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How does Charles Dickens create sympathy for Pip in the novel Great Expectations?

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How does Charles Dickens create sympathy for Pip in the novel Great Expectations? In this essay I will be exploring the many different ways in which Charles Dickens creates sympathy for his character of Pip; the setting of the story, the interaction with other characters, the language used, the mood created and the effect given. I will also be reflecting on Dickens' life and drawing comparisons with that and his stories. Charles Dickens wrote Great Expectations in the 19th century, at a time when Victorian England was struck by a large class division. There were many people living in poverty, starving, and many people who were rich and wealthy. Dickens grew up in the poverty stricken side. At twelve years old he left school to work, as his father had been sent away to a debtor's prison, a place that is frequently referred to in his books. In taking a closer look at Charles Dickens' life it becomes clear that his novels reflect personal experiences. Most of his works are based around class, society, money and especially children (Oliver Twist, David Copperfield, Nicholas Nickleby, A Christmas Carol and of course Great Expectations). 'Great Expectations' is a perfect example of how Dickens was attempting to inform his readers on the struggle some people faced to be accepted into a new class. ...read more.


This sentence gives the reader an image of Pip shaking, wanting somebody to protect him. Dickens uses his settings as a base for feelings. His choice of setting reflects the situation. In extract one Magwitch threatens Pip with death right in front of all his families' graves, which is sort of ironic. The whole situation is a cause to give Pip sympathy. Dickens describes Magwitch with longer descriptions first and then short one-word descriptions after. This makes Magwitch's faults seem to go on forever and it also makes him more frightening. "A fearful man, all in coarse grey, with a great iron on his leg. A man with no hat, and with broken shoes, and with an old rag tied round his head... who limped, and shivered, and glared and growled." The words Dickens uses to describe Pip are also very important. They are very emotive words such as, "Pleaded in terror" "trembling" "timidly explained" "to give me a greater sense of helplessness and danger" The way Pip's speech is described is also a key point for sympathy. Pip is very polite to his elders, using "sir" even when Magwitch is threatening to kill him, "There, sir!" He is also shown to be nervous and scared by faltering and stammering his speech, "Goo-good-night, sir," I faltered" This shows a very moral side of Pip, because even though he is terrified of this man he still says good-night to him. ...read more.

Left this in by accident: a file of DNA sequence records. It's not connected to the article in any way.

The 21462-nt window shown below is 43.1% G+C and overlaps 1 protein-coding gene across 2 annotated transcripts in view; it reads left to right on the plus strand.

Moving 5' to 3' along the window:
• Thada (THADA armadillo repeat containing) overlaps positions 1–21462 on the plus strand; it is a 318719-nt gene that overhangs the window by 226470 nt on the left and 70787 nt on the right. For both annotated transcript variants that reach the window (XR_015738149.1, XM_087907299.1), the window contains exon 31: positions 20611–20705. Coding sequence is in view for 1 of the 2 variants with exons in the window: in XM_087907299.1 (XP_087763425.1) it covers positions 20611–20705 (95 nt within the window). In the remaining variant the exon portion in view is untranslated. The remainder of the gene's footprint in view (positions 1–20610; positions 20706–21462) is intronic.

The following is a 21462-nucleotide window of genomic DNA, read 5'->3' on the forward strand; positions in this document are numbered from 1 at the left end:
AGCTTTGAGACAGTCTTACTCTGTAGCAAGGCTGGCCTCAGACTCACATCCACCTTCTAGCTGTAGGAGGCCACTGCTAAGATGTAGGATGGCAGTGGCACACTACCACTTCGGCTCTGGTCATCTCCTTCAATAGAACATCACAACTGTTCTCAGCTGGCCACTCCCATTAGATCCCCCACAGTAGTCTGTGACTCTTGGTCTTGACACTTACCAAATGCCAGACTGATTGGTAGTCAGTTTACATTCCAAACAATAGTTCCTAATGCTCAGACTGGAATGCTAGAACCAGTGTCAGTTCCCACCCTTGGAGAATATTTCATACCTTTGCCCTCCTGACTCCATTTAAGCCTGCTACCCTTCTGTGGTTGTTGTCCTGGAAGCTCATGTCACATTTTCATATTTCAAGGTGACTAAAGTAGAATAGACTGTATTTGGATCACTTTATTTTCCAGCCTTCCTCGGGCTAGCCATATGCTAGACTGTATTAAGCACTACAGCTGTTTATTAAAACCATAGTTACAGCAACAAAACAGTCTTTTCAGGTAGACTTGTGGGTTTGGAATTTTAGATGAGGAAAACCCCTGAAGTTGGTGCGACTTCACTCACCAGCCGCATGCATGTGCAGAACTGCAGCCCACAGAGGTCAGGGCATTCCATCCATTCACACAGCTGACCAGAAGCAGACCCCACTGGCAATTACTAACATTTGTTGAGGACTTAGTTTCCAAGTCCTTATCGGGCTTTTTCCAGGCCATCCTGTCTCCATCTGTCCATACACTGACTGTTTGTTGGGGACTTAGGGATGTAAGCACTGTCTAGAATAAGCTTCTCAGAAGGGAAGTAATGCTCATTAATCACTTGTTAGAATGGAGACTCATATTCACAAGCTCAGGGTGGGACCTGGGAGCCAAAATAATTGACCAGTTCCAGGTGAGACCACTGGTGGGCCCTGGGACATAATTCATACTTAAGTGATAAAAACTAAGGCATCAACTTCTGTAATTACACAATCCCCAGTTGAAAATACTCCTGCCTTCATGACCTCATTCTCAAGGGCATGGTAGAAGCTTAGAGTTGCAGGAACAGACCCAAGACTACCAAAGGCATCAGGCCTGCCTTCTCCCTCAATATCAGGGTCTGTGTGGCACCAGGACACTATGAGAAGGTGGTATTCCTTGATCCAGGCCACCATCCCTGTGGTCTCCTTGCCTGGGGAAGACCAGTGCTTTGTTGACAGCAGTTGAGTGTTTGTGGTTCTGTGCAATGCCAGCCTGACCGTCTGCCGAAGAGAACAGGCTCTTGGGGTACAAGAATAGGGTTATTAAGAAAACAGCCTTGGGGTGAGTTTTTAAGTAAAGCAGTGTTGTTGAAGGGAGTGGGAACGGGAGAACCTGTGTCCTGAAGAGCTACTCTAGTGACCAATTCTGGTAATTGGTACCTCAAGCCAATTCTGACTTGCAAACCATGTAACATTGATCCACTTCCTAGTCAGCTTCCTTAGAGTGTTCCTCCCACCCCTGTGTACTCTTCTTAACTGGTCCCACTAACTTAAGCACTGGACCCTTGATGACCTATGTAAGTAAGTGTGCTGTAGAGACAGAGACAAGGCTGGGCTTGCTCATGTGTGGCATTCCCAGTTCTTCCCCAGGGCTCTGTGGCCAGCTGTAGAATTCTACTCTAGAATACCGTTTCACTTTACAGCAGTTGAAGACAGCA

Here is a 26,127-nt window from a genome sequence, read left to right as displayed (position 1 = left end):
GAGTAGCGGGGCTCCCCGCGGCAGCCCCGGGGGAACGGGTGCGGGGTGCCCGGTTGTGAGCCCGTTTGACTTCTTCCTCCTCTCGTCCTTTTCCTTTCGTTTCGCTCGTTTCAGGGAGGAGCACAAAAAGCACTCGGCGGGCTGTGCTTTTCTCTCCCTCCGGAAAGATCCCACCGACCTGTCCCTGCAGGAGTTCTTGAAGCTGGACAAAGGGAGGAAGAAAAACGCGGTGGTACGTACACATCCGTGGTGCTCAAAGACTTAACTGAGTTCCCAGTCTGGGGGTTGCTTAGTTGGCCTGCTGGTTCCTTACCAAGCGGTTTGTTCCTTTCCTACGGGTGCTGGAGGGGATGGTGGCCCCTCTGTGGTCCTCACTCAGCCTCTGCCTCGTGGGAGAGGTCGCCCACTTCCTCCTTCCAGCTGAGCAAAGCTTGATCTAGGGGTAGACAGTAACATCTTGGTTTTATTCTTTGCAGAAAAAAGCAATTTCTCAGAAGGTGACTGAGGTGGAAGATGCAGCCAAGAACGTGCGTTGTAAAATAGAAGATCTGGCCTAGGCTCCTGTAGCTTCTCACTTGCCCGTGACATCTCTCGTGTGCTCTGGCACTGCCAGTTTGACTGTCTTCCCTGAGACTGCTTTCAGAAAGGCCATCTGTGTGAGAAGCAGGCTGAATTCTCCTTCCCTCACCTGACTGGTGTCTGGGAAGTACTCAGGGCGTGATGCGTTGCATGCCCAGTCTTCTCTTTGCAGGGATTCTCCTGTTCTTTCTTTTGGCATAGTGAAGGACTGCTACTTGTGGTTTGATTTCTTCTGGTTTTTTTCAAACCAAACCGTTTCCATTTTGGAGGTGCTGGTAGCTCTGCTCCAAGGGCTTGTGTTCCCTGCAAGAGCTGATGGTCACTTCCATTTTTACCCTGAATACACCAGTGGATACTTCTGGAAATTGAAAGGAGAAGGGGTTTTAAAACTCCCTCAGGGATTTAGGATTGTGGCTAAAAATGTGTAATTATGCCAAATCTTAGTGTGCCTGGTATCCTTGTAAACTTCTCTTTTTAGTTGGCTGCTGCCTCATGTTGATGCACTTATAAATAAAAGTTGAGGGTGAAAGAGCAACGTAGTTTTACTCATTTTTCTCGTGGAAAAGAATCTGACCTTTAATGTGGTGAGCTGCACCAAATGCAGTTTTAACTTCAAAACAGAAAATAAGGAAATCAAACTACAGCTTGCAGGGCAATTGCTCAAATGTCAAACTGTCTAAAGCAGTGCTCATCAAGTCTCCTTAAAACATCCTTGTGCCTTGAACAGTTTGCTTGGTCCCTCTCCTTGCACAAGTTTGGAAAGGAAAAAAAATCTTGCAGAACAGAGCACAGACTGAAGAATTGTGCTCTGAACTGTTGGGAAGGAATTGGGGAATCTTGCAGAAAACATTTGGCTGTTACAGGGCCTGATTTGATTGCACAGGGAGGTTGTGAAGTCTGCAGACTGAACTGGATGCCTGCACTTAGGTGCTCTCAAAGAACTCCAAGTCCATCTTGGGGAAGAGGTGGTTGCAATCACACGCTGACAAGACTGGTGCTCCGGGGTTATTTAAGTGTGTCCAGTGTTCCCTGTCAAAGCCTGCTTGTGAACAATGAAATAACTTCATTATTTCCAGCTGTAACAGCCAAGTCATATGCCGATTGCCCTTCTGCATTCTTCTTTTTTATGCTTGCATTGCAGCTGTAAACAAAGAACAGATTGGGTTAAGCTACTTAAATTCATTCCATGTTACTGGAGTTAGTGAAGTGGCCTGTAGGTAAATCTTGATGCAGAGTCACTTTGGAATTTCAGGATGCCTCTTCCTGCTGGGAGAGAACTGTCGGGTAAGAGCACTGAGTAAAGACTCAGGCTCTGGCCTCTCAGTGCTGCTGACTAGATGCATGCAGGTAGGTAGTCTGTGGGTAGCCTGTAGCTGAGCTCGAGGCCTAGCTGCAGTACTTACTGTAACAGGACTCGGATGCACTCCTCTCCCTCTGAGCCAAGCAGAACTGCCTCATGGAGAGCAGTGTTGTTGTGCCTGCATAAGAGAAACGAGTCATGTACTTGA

Although he is being given lots of responsibility this reminds the reader that he is still only a young boy. When Pip is given food the vocabulary used by Miss Havisham and Estella is very demeaning and degrading. "Estella, take him down. Let him have something to eat, and let him roam and look about him while he eats. Go, Pip." Pip is referred to as "him" rather than by name even though he is in the room as they are having the conversation. The word "roam" also indicates something that an animal would do rather than a person. When Pip recognizes this fact, "As if I were a dog in disgrace." We instantly feel sorry for him because he knows that he is disliked by Estella. The main object in this extract is to show to the readers how rich people looked down on lower-class people. Through-out this essay I have been looking at the ways in which Charles Dickens creates characters we can empathise with. I have found that the main ways he does this are by the descriptive language he uses to describe them, the use of language when his characters are interacting and also giving the reader a back-ground to his characters so they can feel more comfortable with the book. Dickens uses many techniques within these extracts such as rhetorical questions, repetition, listing descriptive language. Heather Foxen 0064 English "Great Expectations" Coursework 1 ...read more.

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